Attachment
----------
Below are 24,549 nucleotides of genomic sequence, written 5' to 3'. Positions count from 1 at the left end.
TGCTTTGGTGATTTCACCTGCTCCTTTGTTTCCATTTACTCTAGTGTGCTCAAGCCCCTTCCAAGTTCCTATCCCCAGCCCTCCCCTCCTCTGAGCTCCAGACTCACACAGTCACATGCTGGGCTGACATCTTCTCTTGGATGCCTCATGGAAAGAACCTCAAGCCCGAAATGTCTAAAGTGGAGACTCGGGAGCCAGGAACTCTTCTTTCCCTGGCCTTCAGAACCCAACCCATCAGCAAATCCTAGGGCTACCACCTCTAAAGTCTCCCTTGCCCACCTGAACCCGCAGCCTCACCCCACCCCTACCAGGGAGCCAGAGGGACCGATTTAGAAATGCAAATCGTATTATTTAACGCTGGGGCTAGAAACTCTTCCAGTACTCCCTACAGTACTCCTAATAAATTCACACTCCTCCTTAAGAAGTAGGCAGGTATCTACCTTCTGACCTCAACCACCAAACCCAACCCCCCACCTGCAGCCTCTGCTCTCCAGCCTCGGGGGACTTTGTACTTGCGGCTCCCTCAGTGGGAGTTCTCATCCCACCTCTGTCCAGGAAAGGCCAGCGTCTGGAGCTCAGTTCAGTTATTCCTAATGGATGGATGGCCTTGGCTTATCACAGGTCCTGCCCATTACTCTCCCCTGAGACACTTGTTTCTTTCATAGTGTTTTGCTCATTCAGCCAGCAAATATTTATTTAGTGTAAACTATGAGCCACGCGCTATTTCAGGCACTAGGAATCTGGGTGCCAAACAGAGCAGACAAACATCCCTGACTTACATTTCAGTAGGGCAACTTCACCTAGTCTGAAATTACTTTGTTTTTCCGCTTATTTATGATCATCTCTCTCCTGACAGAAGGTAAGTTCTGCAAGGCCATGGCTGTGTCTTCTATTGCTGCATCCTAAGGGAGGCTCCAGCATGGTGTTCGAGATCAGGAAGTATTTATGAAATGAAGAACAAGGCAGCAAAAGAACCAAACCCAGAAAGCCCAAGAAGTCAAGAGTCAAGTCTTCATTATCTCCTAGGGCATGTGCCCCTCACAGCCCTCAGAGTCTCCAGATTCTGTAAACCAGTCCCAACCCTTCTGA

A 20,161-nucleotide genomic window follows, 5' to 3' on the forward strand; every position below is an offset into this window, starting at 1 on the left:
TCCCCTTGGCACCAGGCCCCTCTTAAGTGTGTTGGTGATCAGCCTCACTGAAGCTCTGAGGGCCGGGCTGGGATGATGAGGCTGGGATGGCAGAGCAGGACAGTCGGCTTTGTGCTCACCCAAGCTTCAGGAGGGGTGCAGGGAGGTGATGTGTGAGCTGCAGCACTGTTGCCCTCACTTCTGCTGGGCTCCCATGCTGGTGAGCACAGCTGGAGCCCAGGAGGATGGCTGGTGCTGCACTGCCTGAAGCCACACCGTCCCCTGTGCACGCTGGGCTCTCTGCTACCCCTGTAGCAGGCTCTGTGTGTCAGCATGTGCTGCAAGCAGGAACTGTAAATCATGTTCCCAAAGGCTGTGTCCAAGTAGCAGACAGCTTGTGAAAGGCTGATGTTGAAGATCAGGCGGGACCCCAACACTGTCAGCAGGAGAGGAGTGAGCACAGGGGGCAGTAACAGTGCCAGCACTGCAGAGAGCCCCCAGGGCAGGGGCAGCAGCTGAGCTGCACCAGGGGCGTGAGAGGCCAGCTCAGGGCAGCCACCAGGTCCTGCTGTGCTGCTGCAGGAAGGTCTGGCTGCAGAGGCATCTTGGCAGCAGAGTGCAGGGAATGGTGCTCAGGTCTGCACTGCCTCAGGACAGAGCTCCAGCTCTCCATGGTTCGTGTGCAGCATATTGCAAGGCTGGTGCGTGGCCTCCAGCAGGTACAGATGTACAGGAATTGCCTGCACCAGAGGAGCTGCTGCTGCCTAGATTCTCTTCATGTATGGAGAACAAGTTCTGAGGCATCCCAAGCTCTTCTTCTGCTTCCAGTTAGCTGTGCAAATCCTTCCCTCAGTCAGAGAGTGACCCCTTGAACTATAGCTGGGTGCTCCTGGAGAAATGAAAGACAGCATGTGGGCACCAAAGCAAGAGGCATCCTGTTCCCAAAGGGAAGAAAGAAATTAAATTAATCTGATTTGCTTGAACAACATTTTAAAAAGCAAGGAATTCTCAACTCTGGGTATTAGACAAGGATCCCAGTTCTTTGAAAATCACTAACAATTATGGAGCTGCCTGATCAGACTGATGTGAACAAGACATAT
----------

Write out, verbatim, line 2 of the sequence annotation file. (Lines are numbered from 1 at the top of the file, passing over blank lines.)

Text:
TGCTTTGGTGATTTCACCTGCTCCTTTGTTTCCATTTACTCTAGTGTGCTCAAGCCCCTTCCAAGTTCCTATCCCCAGCCCTCCCCTCCTCTGAGCTCCAGACTCACACAGTCACATGCTGGGCTGACATCTTCTCTTGGATGCCTCATGGAAAGAACCTCAAGCCCGAAATGTCTAAAGTGGAGACTCGGGAGCCAGGAACTCTTCTTTCCCTGGCCTTCAGAACCCAACCCATCAGCAAATCCTAGGGCTACCACCTCTAAAGTCTCCCTTGCCCACCTGAACCCGCAGCCTCACCCCACCCCTACCAGGGAGCCAGAGGGACCGATTTAGAAATGCAAATCGTATTATTTAACGCTGGGGCTAGAAACTCTTCCAGTACTCCCTACAGTACTCCTAATAAATTCACACTCCTCCTTAAGAAGTAGGCAGGTATCTACCTTCTGACCTCAACCACCAAACCCAACCCCCCACCTGCAGCCTCTGCTCTCCAGCCTCGGGGGACTTTGTACTTGCGGCTCCCTCAGTGGGAGTTCTCATCCCACCTCTGTCCAGGAAAGGCCAGCGTCTGGAGCTCAGTTCAGTTATTCCTAATGGATGGATGGCCTTGGCTTATCACAGGTCCTGCCCATTACTCTCCCCTGAGACACTTGTTTCTTTCATAGTGTTTTGCTCATTCAGCCAGCAAATATTTATTTAGTGTAAACTATGAGCCACGCGCTATTTCAGGCACTAGGAATCTGGGTGCCAAACAGAGCAGACAAACATCCCTGACTTACATTTCAGTAGGGCAACTTCACCTAGTCTGAAATTACTTTGTTTTTCCGCTTATTTATGATCATCTCTCTCCTGACAGAAGGTAAGTTCTGCAAGGCCATGGCTGTGTCTTCTATTGCTGCATCCTAAGGGAGGCTCCAGCATGGTGTTCGAGATCAGGAAGTATTTATGAAATGAAGAACAAGGCAGCAAAAGAACCAAACCCAGAAAGCCCAAGAAGTCAAGAGTCAAGTCTTCATTATCTCCTAGGGCATGTGCCCCTCACAGCCCTCAGAGTCTCCAGATTCTGTAAACCAGTCCCAACCCTTCTGA